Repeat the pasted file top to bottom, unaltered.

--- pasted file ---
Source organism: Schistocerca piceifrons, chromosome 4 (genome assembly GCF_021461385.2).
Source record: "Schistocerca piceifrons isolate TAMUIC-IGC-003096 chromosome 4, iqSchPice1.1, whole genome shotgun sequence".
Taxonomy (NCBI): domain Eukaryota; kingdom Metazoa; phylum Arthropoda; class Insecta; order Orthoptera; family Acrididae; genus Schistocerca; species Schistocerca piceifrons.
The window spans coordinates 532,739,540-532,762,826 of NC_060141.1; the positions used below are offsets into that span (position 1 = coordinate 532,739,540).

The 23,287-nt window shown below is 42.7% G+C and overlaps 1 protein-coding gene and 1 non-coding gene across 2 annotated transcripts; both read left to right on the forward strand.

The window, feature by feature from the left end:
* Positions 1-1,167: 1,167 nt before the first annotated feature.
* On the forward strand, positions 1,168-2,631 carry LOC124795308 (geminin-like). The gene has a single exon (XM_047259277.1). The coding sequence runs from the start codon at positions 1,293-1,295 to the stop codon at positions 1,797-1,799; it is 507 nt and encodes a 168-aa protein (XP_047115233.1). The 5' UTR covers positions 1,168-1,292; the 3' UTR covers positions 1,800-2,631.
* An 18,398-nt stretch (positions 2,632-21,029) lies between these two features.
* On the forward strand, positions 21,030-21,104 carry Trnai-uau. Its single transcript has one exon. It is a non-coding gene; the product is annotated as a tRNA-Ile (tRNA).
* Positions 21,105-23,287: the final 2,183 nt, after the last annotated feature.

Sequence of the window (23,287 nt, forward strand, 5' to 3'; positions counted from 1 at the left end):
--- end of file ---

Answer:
Source organism: Schistocerca piceifrons, chromosome 4 (genome assembly GCF_021461385.2).
Source record: "Schistocerca piceifrons isolate TAMUIC-IGC-003096 chromosome 4, iqSchPice1.1, whole genome shotgun sequence".
Taxonomy (NCBI): domain Eukaryota; kingdom Metazoa; phylum Arthropoda; class Insecta; order Orthoptera; family Acrididae; genus Schistocerca; species Schistocerca piceifrons.
The window spans coordinates 532,739,540-532,762,826 of NC_060141.1; the positions used below are offsets into that span (position 1 = coordinate 532,739,540).

The 23,287-nt window shown below is 42.7% G+C and overlaps 1 protein-coding gene and 1 non-coding gene across 2 annotated transcripts; both read left to right on the forward strand.

The window, feature by feature from the left end:
* Positions 1-1,167: 1,167 nt before the first annotated feature.
* On the forward strand, positions 1,168-2,631 carry LOC124795308 (geminin-like). The gene has a single exon (XM_047259277.1). The coding sequence runs from the start codon at positions 1,293-1,295 to the stop codon at positions 1,797-1,799; it is 507 nt and encodes a 168-aa protein (XP_047115233.1). The 5' UTR covers positions 1,168-1,292; the 3' UTR covers positions 1,800-2,631.
* An 18,398-nt stretch (positions 2,632-21,029) lies between these two features.
* On the forward strand, positions 21,030-21,104 carry Trnai-uau. Its single transcript has one exon. It is a non-coding gene; the product is annotated as a tRNA-Ile (tRNA).
* Positions 21,105-23,287: the final 2,183 nt, after the last annotated feature.

Sequence of the window (23,287 nt, forward strand, 5' to 3'; positions counted from 1 at the left end):